University honors three scholars with honorary degrees
University honors three scholars with honorary degrees ANN ARBOR—Three distinguished scholars—two authors and a composer—will be awarded honorary degrees by the University of Michigan in a commencement ceremony at 2 p.m. Dec. 15 at Crisler Arena. Authors Philip Levine and Nellie Y. McKay will receive Doctorates of Humane Letters, and composer Roy Hamlin Johnson will receive a Doctorate of Music. The degrees were approved by the U-M Regents at a meeting Thursday (Nov.14). Levine, a Pulitzer Prize-winning poet, author and essayist is a native of Detroit. He is recognized for his devotion to exploring issues of race and class through writing. Levine has earned two National Book Awards for his poetry collections "What Work Is" (1991) and “Ashes” (1979) as well as the National Book Critics Circle Award for “Ashes” and “7 Years From Somewhere” (1979). Born in 1928 to Russian-Jewish immigrants, Levine graduated from Wayne State University with a B.A. and M.A. in English literature, and then completed an M.F.A. at the University of Iowa Writers’ Workshop. He taught literature at California State University, Fresno, from 1958 to 1992, and currently, he teaches at New York University. McKay, an indelible force in shaping the discipline of African-American studies, is a teacher, author and editor known for her own research and as a master of weaving together the African-American social fabric through literature. One of her best-known works is the 2,665-page “Norton Anthology of African American Literature,” (1996) which she edited with Henry Louis Gates, Jr. She is also a prominent scholar in the works of Toni Morrison, of whom she has edited critical essays and written casebooks of her novel “Beloved.” A New York City native, McKay received her B.A. in English at Queens College of the City of New York, and her M.A. and doctorate degrees in English and American Literature at Harvard University. She taught at Simmons College in Boston for five years before joining the faculty at the University of Wisconsin-Madison, where she currently is the Evjue-Bascom Professor of American and African-American Literature. Johnson, America’s foremost living composer of carillon music, has been a pioneer in deriving music exclusively for the unique nature of the carillon bells. His most well-known and widely performed work, “A Carillon Book for the Liturgical Year,” is a 2 ½-hour collection of Hymn-Preludes inspired by the Chorale Preludes of J.S. Bach. His debut piece, “Summer Fanfares” (1956), was played at the dedication of the University’s Ann and Robert H. Lurie Tower Carillon in 1996. A native of Fayetteville, West Virginia, Johnson earned an Artist’s Diploma and a Doctor of Musical of Arts degree at the Eastman School of Music, and has also studied in Paris as a Fulbright Scholar. After serving as the official pianist for the Rochester Philharmonic Orchestra and teaching piano at the University of Kansas, Lawrence for 11 years, Johnson is now a professor emeritus of piano at the University of Maryland, College Park.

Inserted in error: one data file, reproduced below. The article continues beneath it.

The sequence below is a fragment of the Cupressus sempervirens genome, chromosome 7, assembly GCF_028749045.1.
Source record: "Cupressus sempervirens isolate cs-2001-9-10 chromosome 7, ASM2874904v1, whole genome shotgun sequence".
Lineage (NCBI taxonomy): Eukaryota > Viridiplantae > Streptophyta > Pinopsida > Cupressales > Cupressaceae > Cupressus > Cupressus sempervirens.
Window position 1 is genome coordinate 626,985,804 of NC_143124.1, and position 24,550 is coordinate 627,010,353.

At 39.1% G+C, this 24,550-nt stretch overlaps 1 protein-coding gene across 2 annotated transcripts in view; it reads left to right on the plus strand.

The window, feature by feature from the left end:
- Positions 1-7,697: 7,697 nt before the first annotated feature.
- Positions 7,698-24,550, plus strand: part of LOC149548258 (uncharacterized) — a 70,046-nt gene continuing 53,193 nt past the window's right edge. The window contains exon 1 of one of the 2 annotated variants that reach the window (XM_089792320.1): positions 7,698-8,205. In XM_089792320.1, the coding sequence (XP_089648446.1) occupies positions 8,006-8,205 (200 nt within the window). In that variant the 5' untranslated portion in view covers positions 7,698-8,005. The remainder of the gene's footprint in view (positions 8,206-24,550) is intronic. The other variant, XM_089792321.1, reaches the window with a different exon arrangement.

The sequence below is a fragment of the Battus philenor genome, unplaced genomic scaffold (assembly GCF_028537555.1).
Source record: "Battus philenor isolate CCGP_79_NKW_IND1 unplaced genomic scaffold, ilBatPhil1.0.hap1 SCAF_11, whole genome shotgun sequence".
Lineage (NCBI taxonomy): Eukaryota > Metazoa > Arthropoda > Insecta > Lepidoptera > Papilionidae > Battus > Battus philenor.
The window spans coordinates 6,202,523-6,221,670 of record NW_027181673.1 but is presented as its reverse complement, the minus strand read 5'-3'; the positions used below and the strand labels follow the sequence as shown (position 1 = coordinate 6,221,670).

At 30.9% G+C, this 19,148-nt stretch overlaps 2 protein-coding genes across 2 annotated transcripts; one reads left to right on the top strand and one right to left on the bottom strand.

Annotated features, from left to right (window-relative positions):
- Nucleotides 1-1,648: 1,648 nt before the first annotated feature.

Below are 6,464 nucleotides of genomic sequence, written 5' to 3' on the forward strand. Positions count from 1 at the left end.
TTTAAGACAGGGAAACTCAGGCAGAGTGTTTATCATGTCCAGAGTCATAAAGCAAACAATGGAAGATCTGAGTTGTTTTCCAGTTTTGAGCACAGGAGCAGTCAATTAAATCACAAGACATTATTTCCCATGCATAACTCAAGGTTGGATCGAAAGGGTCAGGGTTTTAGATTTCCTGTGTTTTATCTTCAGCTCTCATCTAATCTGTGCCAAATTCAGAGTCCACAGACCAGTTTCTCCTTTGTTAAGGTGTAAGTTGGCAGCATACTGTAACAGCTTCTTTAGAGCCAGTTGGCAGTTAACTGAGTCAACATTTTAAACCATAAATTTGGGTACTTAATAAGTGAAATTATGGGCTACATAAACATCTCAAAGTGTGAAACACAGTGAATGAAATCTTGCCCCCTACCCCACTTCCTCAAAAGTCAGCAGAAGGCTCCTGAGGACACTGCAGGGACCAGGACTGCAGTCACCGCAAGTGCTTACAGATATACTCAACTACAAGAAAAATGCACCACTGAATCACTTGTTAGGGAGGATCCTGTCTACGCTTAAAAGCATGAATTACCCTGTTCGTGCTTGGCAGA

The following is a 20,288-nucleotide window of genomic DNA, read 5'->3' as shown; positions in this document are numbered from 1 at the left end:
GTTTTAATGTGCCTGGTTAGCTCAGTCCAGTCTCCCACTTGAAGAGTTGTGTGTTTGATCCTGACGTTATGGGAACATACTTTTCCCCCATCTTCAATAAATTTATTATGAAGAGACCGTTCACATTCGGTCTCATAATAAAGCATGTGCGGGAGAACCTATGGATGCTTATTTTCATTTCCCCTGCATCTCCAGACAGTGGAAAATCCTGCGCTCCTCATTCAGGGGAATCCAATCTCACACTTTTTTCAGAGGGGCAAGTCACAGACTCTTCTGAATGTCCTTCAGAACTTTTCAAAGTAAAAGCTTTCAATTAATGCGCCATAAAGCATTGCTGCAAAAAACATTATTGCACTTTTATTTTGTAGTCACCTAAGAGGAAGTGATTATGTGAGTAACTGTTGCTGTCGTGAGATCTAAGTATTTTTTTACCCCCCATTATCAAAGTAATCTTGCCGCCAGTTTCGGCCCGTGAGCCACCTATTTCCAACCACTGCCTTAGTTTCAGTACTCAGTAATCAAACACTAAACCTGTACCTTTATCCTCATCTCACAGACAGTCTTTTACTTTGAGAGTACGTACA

The public can receive free tickets to the commencement ceremony at the will call booth inside Crisler Arena from 1:15 p.m. to 2:15 p.m. Dec. 15. Graduates and candidates receive their tickets for their families and friends at ticket distribution from 8:30 a.m. to 4:30 p.m. Dec. 9 through Dec. 12 at the Michigan Union Pond Room. Each graduate can receive up to six tickets.